French Social Security
Each household's circumstances are different, and the legislation is complex. We strongly recommend obtaining advice from qualified professionals in France - and we would be glad to assist.
French Social Security contributions enable residents to obtain generous benefits such as access to one of the world's best medical systems and some of the world's highest unemployment allowances. Understandably, this requires some of the world's highest contributions...
The contributions also count towards state pensions though no-one knows exactly how much benefit will be obtained when they retire. The French government is strongly encouraging people to organise their own private pensions and I would advise working individuals to take advantage of the government incentives and consider any future state pension simply as "pocket money".
Residents who are not covered by either the French or another EU scheme can sometimes pay voluntary contributions (known as CMU) to get access to medical cover. Since November 2007, the conditions for access to CMU by EU citizens have been severely restricted. Please contact us for further details.
Social Security contributions are payable on all earned income whether from salaried employment, directorships, partnerships, self-employment, etc.
If you set up a company and pay yourself an unrealistically small salary - but large dividends - you may find the French social security at your door...
The calculations for contributions are extremely complex being made up of a large number of elements. For the self-employed, the contributions are calculated based on income from the year before last.
Salaried employees are typically subject to employer contributions of around 45% and employee contributions of around 25%
Self-employed are typically subject to contributions of around 30%. This excludes any rights to unemployement benefits. Please note the rate is not fixed: it can reach around 40% for low incomes and around 15% for high incomes. Please contact us if you require an approximate calculation.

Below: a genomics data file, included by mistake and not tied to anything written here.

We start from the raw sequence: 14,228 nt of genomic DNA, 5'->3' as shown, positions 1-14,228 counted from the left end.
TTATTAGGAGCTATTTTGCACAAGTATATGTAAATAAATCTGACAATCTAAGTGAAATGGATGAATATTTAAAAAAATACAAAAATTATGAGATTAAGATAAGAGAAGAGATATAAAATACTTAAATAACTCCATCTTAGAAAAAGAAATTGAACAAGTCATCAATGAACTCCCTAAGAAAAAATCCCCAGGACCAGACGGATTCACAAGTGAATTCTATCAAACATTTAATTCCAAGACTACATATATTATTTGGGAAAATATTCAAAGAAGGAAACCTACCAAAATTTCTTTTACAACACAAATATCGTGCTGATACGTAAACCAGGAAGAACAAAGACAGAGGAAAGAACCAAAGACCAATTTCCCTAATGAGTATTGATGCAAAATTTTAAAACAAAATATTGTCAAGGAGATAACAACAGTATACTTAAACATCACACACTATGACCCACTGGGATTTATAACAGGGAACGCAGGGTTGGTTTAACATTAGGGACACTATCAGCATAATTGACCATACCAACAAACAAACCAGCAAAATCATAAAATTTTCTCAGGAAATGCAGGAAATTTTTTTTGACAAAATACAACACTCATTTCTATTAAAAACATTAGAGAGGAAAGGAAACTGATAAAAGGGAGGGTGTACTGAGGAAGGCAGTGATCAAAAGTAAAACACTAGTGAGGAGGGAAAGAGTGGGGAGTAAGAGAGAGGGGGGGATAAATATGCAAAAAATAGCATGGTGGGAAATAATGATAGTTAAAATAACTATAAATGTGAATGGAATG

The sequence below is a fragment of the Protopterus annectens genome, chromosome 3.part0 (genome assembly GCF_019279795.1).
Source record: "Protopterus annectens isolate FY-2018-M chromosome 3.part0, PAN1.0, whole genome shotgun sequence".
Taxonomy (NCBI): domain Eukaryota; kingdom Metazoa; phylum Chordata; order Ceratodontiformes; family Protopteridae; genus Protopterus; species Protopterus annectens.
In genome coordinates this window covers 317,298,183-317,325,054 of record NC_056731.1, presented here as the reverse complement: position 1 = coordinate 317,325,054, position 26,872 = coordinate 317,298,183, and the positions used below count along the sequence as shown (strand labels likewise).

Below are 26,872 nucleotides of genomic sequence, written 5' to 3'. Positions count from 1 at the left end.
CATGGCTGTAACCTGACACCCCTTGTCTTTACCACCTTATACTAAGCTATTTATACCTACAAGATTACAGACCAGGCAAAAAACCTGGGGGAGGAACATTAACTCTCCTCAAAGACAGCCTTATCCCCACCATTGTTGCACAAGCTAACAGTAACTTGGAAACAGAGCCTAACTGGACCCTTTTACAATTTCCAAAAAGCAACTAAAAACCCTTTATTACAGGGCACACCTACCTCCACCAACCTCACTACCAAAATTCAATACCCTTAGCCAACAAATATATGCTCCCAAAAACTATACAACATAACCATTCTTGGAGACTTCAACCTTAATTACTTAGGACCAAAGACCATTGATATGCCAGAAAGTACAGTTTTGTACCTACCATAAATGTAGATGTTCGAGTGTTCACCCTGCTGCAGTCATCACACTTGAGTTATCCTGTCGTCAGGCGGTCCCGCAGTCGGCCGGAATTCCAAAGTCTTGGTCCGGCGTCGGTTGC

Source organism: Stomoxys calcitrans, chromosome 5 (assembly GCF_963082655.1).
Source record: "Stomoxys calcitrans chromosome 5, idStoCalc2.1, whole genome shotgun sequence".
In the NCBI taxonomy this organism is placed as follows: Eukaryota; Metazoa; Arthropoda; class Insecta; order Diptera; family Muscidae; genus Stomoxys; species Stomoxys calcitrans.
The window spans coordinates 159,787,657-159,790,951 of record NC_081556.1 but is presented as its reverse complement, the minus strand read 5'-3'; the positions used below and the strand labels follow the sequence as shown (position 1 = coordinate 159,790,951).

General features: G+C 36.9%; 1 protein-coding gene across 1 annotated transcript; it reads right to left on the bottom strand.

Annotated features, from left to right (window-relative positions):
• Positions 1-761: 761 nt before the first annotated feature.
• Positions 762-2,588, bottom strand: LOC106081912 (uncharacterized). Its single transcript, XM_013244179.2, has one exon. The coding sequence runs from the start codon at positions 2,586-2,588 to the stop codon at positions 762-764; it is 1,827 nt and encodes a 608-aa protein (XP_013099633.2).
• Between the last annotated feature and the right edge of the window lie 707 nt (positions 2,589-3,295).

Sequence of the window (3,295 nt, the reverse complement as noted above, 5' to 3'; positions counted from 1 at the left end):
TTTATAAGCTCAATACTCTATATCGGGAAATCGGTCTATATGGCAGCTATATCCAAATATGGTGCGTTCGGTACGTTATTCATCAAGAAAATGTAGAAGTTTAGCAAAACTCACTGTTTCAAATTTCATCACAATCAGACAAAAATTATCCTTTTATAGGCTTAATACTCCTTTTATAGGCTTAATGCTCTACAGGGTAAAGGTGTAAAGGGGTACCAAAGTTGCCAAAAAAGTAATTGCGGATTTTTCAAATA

There is a specific treaty covering social security contributions and benefits for all EU citizens. The objective is that citizens will pay contributions in only one country at a time - but can move around the EU obtaining benefits wherever they are.
In addition, the treaty clarifies the rules for secondments (being sent by your employer for one or two years to a different country) and frontier workers (working in one country and living in another).
For non-European citizens living in France, similar treaties exist to prevent dual payment of contributions while ensuring a minimum level of permanent social cover.
We would be glad to provide further details of the EU or other international treaties on social security.
1. Structures in France.
Given the difference in contribution rates between salaried and self-employed workers, you should carefully weigh up the alternatives if you intend to create a small business yourself in France.
There are many legal considerations to take into account when setting up a business such as limited liability. However, due to the high cost of social security contributions, they can be a major influence in the way any small business is set up.
2. International workers
Given the difference in rates between France and other EU companies, you should consider the possibility of taking advantage of the international treaties.
If a secondment can be arranged, this may be a suitable solution for one or two years. If your work can be carried out outside France, you may be able to qualify as a frontier worker.
Both solutions can provide greatly reduced levels of contributions - yet ensure continued benefits within France.
3. Alternative remuneration
So long as you receive a "reasonable" minimum salary, any additional income can be received through alternative methods such as dividends. The reduction in social security charges can be substantial - and there may be income tax advantages too. However, please note that the authorities are tightening up in this area. Since 1 January 2009, dividends paid to certain company directors are liable to the full spectrum of social charges.
We strongly recommend obtaining advice from qualified professionals in France - and we would be glad to assist.
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